• Robert Spicer

The Little Book of Health and Safety Horrors Part 11: Garages and Gas

GARAGES

Garage pit fall: serious injuries

The injured customer’s car was parked in front of a vehicle inspection pit. Farhad Mashinchi, the garage owner, was showing the customer a part fitted under the bonnet when the customer fell into the pit. He suffered multiple injuries. Mashinchi had allowed a member of the public into the garage with an open pit without suitable and sufficient precautions to prevent a fall. Putting a barrier around the pit would have prevented the fall.

Burns from oil drum

A mechanic employed by Kankku Ltd, a garage company, was badly burned while trying to cut the top off an empty oil drum.The remaining oil inside the drum caught fire and caused an explosion. The mechanic suffered burns to his hands and arms. Tops were cut from empty oil drums once every three months for the storage of scrap metal. The company failed to consider the risk of the propane torch creating and igniting a vapour from the small amount of oil remaining in the drums.

GAS

Carbon monoxide poisoning

Mehboob and Suraiya Bobat, landlords of a house in Bolton, were fined after tenants suffered carbon monoxide poisoning.

A man, his wife and their four-month old child were taken to hospital, suffering symptoms which included headaches, palpitations and breathing difficulties. They were treated for high levels of carbon monoxide poisoning. The HSE investigation found that four gas appliances at the house were unsafe, and the landlords had failed to arrange an annual gas safety check. A gas-powered water heater in the kitchen of the house should only have been used for five minutes at a time because it did not have a flue. It had emitted high levels of carbon monoxide. The heater and a gas heater in a bedroom were classified as immediately dangerous by a gas engineer.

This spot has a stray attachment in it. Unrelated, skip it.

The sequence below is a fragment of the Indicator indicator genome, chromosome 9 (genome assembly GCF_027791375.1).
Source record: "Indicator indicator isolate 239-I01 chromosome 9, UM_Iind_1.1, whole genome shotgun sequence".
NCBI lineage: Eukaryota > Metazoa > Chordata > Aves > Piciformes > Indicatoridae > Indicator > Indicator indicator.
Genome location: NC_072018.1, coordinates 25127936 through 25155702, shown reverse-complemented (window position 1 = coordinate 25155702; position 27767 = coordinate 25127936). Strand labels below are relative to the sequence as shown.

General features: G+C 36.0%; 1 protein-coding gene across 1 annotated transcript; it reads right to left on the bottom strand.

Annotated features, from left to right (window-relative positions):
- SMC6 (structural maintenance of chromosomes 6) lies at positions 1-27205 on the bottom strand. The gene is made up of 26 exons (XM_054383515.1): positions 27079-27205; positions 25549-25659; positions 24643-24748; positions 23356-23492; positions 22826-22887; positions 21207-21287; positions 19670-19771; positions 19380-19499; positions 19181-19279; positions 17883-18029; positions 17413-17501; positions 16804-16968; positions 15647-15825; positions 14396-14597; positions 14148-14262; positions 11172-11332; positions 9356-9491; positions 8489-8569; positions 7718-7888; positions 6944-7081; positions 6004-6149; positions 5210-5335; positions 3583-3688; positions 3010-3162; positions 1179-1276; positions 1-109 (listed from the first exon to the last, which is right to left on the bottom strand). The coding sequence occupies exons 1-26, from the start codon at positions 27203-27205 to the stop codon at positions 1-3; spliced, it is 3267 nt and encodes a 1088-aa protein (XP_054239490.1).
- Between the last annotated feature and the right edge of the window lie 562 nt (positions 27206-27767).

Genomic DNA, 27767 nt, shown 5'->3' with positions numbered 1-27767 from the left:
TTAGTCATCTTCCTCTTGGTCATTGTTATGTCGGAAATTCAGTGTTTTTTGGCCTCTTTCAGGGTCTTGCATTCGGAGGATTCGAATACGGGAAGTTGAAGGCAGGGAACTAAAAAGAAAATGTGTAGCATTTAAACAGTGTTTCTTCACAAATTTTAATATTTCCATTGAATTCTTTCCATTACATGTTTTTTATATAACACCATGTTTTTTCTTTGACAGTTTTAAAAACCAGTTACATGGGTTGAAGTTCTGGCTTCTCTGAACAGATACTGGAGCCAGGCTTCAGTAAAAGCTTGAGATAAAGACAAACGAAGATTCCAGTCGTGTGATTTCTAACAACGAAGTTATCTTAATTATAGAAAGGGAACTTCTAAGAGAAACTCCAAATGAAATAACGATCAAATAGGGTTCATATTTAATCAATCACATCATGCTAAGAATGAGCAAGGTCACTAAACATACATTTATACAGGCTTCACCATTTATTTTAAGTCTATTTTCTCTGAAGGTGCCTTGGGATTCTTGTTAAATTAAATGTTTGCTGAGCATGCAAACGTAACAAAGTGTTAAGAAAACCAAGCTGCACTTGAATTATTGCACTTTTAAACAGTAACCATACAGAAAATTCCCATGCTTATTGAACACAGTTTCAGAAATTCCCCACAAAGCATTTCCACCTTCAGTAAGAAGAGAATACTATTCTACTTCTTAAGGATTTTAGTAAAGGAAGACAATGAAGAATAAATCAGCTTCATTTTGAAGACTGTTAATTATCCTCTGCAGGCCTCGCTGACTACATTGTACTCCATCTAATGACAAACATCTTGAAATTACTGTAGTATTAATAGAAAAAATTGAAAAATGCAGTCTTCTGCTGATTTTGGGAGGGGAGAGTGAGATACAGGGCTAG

Dangerous gas work: risk of carbon monoxide poisoning

In November 2010 Newport City Council contracted a home improvement company to carry out loft conversion work at a property in Bettws, Newport, South Wales. The householder had agreed to modifications of her property, with a grant from the local authority, to accommodate foster children. The work included moving a boiler into the loft and replacing a gas fire flue. The householder complained that the boiler was leaking and was not working properly. She arranged for an inspection by an independent engineer. The engineer discovered that the boiler was leaking and that the pressure relief valve had not been connected. He advised the householder not to use the equipment. A Gas Safe officer found that the boiler had not been correctly fitted and that the gas fire flue had been capped below the level of the loft. This allowed carbon monoxide gas into the loft, and was classified as immediately dangerous. Newport City Council had not checked the competence of the contractor and had not monitored its work. It had not followed its own procedures for choosing contractors. A spokesperson for the HSE is reported to have commented after the case that the shoddy and careless work by the contractors could have cost a family with young children their lives. Anyone carrying out work on or near a flue should get advice from a Gas Safe registered engineer before starting work.

Illegal gas work: prison sentence

Neil Simon McKimm carried out gas work including the servicing of boilers. He used the alias of a legitimate gas engineer to deceive his customers. He repeatedly falsely pretended to be a legitimate Gas Safe engineer and falsely signed official records in the name of a legitimate gas engineer. He was sentenced to 18 months imprisonment in May 2016. An HSE inspector commented after the case that the HSE would robustly pursue those who broke the law.

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